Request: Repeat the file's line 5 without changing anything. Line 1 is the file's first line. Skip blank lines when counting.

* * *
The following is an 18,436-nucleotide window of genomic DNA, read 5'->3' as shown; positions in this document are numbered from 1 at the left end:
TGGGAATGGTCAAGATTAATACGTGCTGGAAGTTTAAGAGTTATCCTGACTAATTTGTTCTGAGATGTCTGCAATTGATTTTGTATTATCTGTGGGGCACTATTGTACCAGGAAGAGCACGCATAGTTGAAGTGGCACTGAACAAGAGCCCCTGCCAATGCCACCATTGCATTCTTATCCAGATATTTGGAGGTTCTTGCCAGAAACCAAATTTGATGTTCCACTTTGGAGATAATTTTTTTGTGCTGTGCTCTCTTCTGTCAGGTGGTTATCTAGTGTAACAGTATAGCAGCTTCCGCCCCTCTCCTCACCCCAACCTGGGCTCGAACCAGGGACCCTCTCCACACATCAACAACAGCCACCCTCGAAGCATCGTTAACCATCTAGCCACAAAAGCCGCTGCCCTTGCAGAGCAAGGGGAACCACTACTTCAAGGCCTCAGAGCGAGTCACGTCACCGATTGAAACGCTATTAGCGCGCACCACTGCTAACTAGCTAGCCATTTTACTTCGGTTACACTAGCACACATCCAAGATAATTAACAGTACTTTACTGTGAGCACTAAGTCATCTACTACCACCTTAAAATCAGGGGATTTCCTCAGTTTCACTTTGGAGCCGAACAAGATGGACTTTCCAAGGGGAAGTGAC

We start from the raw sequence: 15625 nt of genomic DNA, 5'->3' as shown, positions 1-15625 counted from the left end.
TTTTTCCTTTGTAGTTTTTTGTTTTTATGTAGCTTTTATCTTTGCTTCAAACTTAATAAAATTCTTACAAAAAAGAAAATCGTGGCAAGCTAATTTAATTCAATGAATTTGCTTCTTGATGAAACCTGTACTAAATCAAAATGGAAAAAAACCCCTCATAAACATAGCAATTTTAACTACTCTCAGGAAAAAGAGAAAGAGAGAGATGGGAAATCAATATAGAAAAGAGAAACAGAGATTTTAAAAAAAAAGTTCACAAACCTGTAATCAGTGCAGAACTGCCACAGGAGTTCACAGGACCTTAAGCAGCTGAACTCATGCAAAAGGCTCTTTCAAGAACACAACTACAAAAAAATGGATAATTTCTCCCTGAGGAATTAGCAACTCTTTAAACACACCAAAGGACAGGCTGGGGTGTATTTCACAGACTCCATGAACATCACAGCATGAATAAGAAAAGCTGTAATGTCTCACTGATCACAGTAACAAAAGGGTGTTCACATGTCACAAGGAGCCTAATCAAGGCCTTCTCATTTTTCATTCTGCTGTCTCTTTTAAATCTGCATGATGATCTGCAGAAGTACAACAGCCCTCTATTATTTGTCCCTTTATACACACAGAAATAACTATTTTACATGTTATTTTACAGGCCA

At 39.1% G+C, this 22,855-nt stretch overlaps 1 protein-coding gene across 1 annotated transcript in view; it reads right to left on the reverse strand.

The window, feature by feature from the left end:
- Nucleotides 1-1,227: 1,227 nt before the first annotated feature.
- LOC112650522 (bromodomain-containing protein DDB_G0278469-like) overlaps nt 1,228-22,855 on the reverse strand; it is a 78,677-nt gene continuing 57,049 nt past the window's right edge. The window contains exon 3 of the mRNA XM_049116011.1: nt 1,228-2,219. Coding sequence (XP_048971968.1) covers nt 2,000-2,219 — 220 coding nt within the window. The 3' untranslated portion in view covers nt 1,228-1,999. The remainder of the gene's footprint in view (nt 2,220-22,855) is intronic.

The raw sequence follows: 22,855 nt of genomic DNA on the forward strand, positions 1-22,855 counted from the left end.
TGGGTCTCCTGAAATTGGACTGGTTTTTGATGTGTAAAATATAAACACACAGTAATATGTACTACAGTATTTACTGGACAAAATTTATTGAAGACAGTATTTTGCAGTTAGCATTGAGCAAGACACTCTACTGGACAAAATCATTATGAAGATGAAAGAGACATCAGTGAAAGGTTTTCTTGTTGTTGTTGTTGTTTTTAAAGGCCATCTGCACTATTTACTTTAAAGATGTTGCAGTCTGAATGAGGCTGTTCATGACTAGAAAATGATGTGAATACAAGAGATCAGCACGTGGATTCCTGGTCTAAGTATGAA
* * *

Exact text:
At 39.1% G+C, this 22,855-nt stretch overlaps 1 protein-coding gene across 1 annotated transcript in view; it reads right to left on the reverse strand.